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What do I do if my parents refuse to fill out the FAFSA?

parents wont complete fafsa or pay for schoolThe scenario is more common than you think. It happens a lot, for different reasons, experts say.

But a recent change to the FAFSA (Free Application for Federal Student Aid) form may make it easier for students who are in this situation. Students now are allowed to submit the form without their parents' income information, instead of having no option, in the past, if parents refused to fill out the FAFSA.

"The student can go through the process so that some of the financial information will be seen," says Cheryl Maplethorpe, director of the Student Financial Aid Division for the Minnesota Office of Higher Education. "It will let that information go to the financial aid office of the school, but it will be marked in such a way that the financial aid administrator knows that he or she needs to talk to that student about the situation."

Here's a look at cases in which parents may not agree to fill out the FAFSA and want to do if it happens to you.

1.    You Are Responsible for Paying

One common reason is that parents are telling their children they're not going to pay for college, says Marcia E. Weston, director of College Goal Sunday, a YMCA of the USA volunteer program that provides free information and assistance to students and families who are applying for financial aid for post-secondary education.

Either they paid for college themselves, or maybe they don't think college is worthwhile and they're not going to spend their money on your college education. The issue is that families don't recognize the premise behind the FAFSA and how it can help pay for higher education expenses, she says.

Parents think if they give their information and sign the FAFSA that they are committing to or promising to support their child in college, Maplethorpe says. She's heard that some parents have even been concerned that if they go through the process of applying for federal financial aid, some amount will be taken out of their paycheck in the form of taxes to go to college expenses.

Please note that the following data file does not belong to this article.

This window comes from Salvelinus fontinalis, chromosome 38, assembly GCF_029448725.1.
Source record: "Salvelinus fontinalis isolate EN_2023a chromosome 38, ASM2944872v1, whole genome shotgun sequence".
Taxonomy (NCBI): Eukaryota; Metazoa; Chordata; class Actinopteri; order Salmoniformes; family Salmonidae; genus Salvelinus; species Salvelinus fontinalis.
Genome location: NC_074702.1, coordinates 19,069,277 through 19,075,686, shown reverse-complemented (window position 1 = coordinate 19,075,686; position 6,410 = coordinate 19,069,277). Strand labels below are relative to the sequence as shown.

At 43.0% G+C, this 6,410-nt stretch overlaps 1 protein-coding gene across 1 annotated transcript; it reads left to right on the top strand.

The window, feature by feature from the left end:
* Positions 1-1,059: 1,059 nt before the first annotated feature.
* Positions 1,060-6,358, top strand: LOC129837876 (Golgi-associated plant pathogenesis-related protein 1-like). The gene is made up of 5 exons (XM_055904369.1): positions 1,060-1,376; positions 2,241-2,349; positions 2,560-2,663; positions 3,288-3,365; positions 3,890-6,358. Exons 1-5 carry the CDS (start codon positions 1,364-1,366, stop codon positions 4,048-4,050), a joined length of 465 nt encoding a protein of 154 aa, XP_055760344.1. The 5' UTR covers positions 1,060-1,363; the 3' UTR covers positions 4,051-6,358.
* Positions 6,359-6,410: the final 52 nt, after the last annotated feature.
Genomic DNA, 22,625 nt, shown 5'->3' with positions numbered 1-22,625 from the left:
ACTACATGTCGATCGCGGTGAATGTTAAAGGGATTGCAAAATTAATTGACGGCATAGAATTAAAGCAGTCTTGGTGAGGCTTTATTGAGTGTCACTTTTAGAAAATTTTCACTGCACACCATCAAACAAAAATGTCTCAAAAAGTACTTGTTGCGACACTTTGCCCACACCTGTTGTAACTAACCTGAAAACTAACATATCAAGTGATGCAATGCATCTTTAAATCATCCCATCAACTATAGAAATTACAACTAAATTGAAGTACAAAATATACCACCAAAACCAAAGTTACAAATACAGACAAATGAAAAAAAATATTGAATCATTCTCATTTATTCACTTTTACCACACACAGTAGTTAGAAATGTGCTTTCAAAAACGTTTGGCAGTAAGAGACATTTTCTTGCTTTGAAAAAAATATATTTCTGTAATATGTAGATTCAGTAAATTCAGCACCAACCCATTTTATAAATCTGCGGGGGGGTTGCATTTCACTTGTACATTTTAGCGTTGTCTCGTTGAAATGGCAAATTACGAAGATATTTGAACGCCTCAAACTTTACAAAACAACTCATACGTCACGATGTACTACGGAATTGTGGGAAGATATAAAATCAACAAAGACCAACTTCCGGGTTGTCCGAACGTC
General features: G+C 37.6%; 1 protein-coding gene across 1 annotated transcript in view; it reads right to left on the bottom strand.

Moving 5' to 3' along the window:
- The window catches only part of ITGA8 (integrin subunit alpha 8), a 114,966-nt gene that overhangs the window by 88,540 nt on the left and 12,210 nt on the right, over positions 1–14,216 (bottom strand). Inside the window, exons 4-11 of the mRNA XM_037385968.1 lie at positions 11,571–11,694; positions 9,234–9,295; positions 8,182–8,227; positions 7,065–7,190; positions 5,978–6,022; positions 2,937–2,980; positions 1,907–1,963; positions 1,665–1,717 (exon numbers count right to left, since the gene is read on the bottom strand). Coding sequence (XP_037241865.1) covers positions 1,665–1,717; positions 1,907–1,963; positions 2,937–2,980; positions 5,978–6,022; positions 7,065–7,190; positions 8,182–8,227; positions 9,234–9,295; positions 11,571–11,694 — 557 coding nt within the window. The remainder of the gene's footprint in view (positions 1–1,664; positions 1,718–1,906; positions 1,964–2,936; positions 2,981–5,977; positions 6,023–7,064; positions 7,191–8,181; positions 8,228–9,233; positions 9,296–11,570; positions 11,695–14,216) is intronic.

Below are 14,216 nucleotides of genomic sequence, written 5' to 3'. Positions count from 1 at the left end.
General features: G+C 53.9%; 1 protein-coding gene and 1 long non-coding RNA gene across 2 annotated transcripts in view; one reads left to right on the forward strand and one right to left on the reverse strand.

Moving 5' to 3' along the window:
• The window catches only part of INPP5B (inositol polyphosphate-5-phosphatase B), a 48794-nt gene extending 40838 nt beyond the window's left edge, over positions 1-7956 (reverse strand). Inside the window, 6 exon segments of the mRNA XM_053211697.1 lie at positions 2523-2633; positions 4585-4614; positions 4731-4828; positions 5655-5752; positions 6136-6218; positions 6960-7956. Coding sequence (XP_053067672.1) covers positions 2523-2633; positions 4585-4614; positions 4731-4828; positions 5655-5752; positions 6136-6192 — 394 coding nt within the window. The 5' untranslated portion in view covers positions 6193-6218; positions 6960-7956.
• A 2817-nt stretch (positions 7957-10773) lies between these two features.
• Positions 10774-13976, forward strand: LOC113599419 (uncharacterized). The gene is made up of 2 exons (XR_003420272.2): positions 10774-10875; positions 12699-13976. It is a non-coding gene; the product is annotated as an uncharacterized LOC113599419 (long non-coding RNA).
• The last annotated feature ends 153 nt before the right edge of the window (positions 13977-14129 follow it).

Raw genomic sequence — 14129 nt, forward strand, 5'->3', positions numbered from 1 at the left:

"They're just giving information so the students' financial situation can be evaluated. They're not signing up for additional taxes," she says.


2. You Don't Talk to Your Parents

We're not talking about being upset at mom and dad and giving them the silent treatment, or vice versa, but the situations in which students are homeless or in foster care or even living with a friend's family and have zero contact with parents.

"Students who are in bad family situations don't necessarily want all their friends to know that and don't want their teachers to know it. They want to pretend their normal and that everything is just hunky-dory," Maplethorpe says. "The student wants to go to college. If he doesn't explain something to the financial aid administrator, he won't be able to go to college. The ones that are too shy about this are the ones that do not go to college until perhaps later, until they're 24 and can be technically independent."


3.    Your Parents Don't Want Their Income Disclosed

People are reluctant these days to share financial information, especially online, because of concerns about identify theft and other factors. Some parents don't want to disclose their income because they're worried that it won't be kept private, Maplethorpe says.

"They're thinking that if they put their income and the details of their financial life into the Internet that somehow other people would be able to see that," she says. The information is kept private.

 
WHAT TO DO

Be encouraged because many financial aid administrators say that once they talk to the parents and answer their questions, the parents are wiling to complete the form, Maplethorpe says.

For that to happen, students need to talk to someone, either a high school guidance counselor, a teacher or a college financial aid administrator.

 "The financial aid administrator and student now, to actually get the money in the account, they have to talk to each other," Maplethorpe says.

If there are dire circumstances, expect to be asked to find someone, like another family member or a friend of the family, who will verify the severity of your situation in writing. That will help the financial aid administrator to make you independent, which means your parents' information will not be required on the FAFSA.

"Financial aid administrators are hesitant to do that," Maplethorpe says. "The reason is that basically they don't want to transfer the burden of funding the student over to the taxpayers just because the parent doesn't want to contribute. If the parent has some financial resources, they should be contributing to their child's education before the taxpayers should be picking that up. It's got to be an actual broken family situation before they will do that."

 


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